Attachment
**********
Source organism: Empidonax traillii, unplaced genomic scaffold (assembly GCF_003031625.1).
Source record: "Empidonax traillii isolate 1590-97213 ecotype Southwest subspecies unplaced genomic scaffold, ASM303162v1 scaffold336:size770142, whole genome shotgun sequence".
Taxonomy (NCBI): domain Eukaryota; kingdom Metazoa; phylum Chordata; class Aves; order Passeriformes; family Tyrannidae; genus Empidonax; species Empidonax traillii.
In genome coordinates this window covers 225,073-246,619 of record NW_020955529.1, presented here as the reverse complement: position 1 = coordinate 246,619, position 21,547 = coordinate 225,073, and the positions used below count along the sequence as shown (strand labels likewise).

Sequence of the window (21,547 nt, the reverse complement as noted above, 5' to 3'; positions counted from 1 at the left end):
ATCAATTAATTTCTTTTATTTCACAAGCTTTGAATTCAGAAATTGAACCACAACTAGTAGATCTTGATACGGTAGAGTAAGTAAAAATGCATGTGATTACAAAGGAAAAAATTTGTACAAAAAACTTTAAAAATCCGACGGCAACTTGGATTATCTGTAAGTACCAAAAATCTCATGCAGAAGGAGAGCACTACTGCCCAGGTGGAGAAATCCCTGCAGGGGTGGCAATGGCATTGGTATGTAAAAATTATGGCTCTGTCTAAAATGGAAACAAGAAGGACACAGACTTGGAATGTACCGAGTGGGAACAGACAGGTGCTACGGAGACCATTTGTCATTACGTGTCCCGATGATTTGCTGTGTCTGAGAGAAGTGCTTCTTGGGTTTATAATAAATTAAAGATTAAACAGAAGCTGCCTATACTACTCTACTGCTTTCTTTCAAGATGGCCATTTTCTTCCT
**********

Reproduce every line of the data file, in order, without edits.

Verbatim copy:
Source organism: Empidonax traillii, unplaced genomic scaffold (assembly GCF_003031625.1).
Source record: "Empidonax traillii isolate 1590-97213 ecotype Southwest subspecies unplaced genomic scaffold, ASM303162v1 scaffold336:size770142, whole genome shotgun sequence".
Taxonomy (NCBI): domain Eukaryota; kingdom Metazoa; phylum Chordata; class Aves; order Passeriformes; family Tyrannidae; genus Empidonax; species Empidonax traillii.
In genome coordinates this window covers 225,073-246,619 of record NW_020955529.1, presented here as the reverse complement: position 1 = coordinate 246,619, position 21,547 = coordinate 225,073, and the positions used below count along the sequence as shown (strand labels likewise).

Sequence of the window (21,547 nt, the reverse complement as noted above, 5' to 3'; positions counted from 1 at the left end):
ATCAATTAATTTCTTTTATTTCACAAGCTTTGAATTCAGAAATTGAACCACAACTAGTAGATCTTGATACGGTAGAGTAAGTAAAAATGCATGTGATTACAAAGGAAAAAATTTGTACAAAAAACTTTAAAAATCCGACGGCAACTTGGATTATCTGTAAGTACCAAAAATCTCATGCAGAAGGAGAGCACTACTGCCCAGGTGGAGAAATCCCTGCAGGGGTGGCAATGGCATTGGTATGTAAAAATTATGGCTCTGTCTAAAATGGAAACAAGAAGGACACAGACTTGGAATGTACCGAGTGGGAACAGACAGGTGCTACGGAGACCATTTGTCATTACGTGTCCCGATGATTTGCTGTGTCTGAGAGAAGTGCTTCTTGGGTTTATAATAAATTAAAGATTAAACAGAAGCTGCCTATACTACTCTACTGCTTTCTTTCAAGATGGCCATTTTCTTCCT